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November 18, 2004.

DORA HOMES, INC., Plaintiff,

The opinion of the court was delivered by: I. LEO GLASSER, Senior District Judge



Plaintiff Dora Homes, Inc. ("Plaintiff" or "Dora Homes") brings this diversity action against Defendants Stuart W. Epperson ("Epperson"), Edward G. Atsinger ("Atsinger") (Epperson and Atsinger together are referred to as the "Individual Defendants"), and Salem Communications Corporation ("SCC") (collectively, the defendants are referred to as "Defendants"). This case arises out of the July 24, 1997 release of petroleum (the "Petroleum Discharge") from undeveloped Staten Island real property (the "Property") which Plaintiff purchased from Epperson and Atsinger in a transaction that closed on August 29, 1996. The New York State Department of Environmental Conservation ("NYSDEC") cleaned up the Petroleum Discharge. Thereafter, Plaintiff voluntarily entered into a settlement agreement and release with New York State pursuant to which it paid $250,000 (the "Settlement Money") to settle claims brought by the State against Plaintiff for the cost it incurred to clean up the oil spill.

  In this suit, Plaintiff seeks to recover the money that it paid to the State as a result of the Petroleum Discharge and related damages. In the complaint (the "Complaint" or "Compl."), Plaintiff alleges statutory causes of action under the New York State Navigation Law (the "Navigation Law"), and a common law claim for indemnification.*fn1 Defendants now move for summary judgment on Plaintiff's claims, arguing that the Petroleum Discharge occurred when Plaintiff owned the Property, they never had knowledge that underground oil tanks existed on the Property, and there is no evidence that the oil leak started prior to July 24, 1997. Plaintiff opposes Defendants' motion and cross-moves for summary judgment on its Navigation Law claims, asserting, inter alia, that the undisputed material facts establish that Defendants' performance of an illegal demolition on the Property in December 1990 constituted an "act or omission" that caused the Petroleum Discharge, and that they are therefore liable to Plaintiff for the Settlement Money.

  For the reasons set forth below, Defendants' motion for summary judgment is granted and Plaintiff's cross-motion for summary judgment is denied.


  The following genuine, material facts are undisputed. The Property is located at Rumba Place and Powell Place in Staten Island, New York and consists of approximately 13 acres of land. (See Affidavit of Arnold Brown sworn to on March 13, 2003 ("Brown 3/13/03 Aff.") ¶¶ 4-8). Relatively early in the twentieth century, the Property was known as the "Rutherford Estate," because it was owned by Joseph Francis Rutherford, the second president of the Watchtower Bible and Tract Society of Philadelphia, of the Jehovah's Witnesses. (Id. ¶ 4). The Jehovah's Witnesses had conducted certain of their activities on the Property, and built a transmitter on it. (Id.; Gluckstern Certification dated September 10, 2003 ("Gluckstern 9/10/03 Cert.") Exh. F). In or about 1959, the Jehovah's Witnesses sold the Property to WPOW, a radio station, whose transmission facilities were located on the Property.*fn2 (Brown 3/13/04 Aff. ¶ 5; Affidavit of John Linstra, sworn to on March 24, 2003 ("Linstra 3/24/03 Aff.") ¶ 4).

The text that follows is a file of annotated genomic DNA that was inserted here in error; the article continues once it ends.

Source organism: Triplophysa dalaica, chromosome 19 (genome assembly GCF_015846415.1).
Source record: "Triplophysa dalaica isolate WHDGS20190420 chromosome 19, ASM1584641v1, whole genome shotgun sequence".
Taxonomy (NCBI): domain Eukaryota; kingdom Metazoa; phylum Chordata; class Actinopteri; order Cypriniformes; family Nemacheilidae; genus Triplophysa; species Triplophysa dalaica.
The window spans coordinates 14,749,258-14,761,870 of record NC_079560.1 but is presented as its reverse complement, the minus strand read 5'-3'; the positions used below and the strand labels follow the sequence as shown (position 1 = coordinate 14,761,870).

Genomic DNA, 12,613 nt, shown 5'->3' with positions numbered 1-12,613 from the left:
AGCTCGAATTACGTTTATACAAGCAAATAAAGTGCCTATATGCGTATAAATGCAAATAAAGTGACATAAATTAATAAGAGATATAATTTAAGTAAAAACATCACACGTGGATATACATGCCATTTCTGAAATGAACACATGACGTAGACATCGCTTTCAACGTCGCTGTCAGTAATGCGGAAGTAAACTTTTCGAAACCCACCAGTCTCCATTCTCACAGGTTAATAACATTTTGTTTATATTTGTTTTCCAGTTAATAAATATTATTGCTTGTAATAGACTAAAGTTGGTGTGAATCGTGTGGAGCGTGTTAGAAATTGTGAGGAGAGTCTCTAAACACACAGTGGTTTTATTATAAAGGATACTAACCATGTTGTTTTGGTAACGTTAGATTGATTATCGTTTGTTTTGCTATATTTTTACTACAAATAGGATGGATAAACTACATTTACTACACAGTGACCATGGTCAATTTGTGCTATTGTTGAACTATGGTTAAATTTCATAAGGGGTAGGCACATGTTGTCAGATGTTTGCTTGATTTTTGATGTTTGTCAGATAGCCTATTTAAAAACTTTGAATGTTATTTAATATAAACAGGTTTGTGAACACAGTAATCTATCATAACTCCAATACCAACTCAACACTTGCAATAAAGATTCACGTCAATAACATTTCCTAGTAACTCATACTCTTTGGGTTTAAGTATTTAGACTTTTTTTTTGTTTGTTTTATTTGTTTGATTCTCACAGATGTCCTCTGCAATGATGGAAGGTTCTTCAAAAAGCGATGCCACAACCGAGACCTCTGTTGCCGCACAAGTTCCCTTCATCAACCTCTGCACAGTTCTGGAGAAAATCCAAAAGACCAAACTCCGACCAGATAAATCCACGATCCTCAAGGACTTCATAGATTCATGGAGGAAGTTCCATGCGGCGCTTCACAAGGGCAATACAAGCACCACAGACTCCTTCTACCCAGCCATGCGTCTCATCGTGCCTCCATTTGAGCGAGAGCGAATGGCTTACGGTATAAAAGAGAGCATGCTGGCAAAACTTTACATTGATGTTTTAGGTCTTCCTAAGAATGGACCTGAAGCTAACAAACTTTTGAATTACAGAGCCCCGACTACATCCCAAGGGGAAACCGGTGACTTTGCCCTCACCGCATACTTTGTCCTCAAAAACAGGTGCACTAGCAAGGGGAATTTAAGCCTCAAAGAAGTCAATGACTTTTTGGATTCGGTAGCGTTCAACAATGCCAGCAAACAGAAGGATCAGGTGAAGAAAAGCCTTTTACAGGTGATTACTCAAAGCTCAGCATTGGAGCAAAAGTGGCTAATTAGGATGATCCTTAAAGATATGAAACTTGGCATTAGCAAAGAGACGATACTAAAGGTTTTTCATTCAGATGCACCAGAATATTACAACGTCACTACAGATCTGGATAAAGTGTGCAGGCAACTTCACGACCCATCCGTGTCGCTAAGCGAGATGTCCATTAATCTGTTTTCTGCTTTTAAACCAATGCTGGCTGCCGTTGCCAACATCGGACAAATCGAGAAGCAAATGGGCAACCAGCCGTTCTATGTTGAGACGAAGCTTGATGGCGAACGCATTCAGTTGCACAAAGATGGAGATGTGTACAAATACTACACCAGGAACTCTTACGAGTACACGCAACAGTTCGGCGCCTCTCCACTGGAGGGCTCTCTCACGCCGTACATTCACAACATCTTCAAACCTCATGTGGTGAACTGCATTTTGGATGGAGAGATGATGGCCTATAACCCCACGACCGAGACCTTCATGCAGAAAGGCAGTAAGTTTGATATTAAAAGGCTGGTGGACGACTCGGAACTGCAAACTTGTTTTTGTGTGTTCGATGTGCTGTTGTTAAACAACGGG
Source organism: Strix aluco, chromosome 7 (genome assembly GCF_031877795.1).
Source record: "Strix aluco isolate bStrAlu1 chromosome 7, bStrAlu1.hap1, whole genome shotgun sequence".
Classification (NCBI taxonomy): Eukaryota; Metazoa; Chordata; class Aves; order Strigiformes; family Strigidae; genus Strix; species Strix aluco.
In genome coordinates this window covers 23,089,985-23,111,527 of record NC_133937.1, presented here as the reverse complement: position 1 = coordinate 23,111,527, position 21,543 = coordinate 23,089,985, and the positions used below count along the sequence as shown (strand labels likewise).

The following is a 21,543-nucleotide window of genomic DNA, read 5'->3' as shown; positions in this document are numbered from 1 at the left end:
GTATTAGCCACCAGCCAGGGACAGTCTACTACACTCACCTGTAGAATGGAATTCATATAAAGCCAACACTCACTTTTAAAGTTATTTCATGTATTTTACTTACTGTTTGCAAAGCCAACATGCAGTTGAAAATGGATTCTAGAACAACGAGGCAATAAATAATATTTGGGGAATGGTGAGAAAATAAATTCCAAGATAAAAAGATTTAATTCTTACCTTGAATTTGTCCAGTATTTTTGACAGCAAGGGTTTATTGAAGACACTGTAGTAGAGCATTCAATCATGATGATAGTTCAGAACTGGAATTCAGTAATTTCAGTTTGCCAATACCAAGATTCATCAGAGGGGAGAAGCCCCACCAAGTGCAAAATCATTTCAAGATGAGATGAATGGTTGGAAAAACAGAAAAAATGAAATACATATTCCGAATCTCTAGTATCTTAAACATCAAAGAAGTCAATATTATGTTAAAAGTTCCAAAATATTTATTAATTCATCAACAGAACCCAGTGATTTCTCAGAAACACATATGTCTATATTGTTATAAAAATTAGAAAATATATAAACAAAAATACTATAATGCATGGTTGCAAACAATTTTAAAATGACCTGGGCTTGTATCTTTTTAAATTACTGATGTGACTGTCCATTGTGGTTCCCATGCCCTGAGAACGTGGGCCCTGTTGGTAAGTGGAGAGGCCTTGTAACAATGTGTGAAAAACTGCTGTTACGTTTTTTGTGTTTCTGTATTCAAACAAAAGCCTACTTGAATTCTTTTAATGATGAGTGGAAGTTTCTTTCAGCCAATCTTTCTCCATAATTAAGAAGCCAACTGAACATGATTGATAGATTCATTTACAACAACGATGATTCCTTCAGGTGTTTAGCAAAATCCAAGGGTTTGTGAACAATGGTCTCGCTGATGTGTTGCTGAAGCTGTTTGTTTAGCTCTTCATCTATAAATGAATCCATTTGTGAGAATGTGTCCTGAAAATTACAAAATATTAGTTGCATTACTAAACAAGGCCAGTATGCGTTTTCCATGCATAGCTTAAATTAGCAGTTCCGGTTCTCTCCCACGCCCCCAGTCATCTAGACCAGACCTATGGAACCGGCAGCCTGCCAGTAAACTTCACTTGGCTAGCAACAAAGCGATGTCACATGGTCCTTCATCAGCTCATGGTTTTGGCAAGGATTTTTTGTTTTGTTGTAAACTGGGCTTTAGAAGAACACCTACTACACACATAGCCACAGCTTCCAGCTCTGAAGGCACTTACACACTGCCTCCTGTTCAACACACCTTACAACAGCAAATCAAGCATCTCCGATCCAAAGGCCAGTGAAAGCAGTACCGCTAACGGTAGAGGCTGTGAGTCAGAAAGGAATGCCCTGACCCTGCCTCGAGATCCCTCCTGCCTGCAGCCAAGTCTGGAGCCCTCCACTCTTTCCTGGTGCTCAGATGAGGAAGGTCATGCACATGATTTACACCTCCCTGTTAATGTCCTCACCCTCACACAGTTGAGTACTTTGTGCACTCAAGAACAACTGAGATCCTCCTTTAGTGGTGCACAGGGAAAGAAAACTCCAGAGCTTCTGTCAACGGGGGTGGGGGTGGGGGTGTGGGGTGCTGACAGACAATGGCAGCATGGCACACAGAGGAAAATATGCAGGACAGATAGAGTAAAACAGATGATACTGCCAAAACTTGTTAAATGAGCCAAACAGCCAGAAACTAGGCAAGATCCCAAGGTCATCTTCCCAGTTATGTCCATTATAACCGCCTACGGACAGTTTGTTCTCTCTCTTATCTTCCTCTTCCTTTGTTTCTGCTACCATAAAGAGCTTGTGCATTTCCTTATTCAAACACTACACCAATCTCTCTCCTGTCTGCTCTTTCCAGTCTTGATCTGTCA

According to Arnold Brown, who was employed by WPOW (and later WNYM) as a broadcast engineer and program director and who worked and lived on the Property between 1961 and 1990, and John Linstra, who served as General Manager of WPOW (and later WNYM) and worked on the Property between the early 1960's and 1985, no one during this period knew of the following: (a) that underground oil tanks existed on the Property; (b) that there had been delivery of oil to an underground container on the Property; and (c) that "appurtenances" existed on the Property to an underground tank which would suggest to persons that an underground tank was, or had been, present at any time on the Property. (Brown Aff. ¶¶ 8, 12 sworn to on July 31, 2003 ("Brown 7/31/03 Aff."); Brown 3/13/03 Aff. ¶¶ 7-18; Linstra 3/24/03 Aff. ¶¶ 5-12). WNYM relocated its transmission facilities from the Property in 1989 to a site in New Jersey. (Brown 3/13/03 Aff. ¶ 10). Consistent with this background, neither Mr. Brown nor Mr. Linstra informed the Individual Defendants that underground oil tanks existed on the Property when it was sold to them. (Brown 3/13/03 Aff. ¶ 18; Linstra 3/24/03 Aff. ¶ 14). In fact, both Mr. Brown and Mr. Linstra did not become aware of the existence of the underground oil tanks until they spoke with Defendants' counsel in late 2002 during the pendency of this case. (3/13/03 Brown Aff. ¶ 16; Linstra 3/24/03 Aff. ¶ 13). Similarly, until late 2002, shortly before the initiation of this lawsuit, Defendants were not aware that underground oil tanks existed on the Property — this was well after they had sold the Property to Plaintiff. (Affidavit of Stuart Epperson sworn to on May 30, 2003 ("Epperson 5/30/03 Aff.") ¶¶ 8, 11; Affidavit of Edward Atsinger sworn to on May 30, 2003 ("Atsinger 5/30/03 Aff." ¶¶ 9, 11).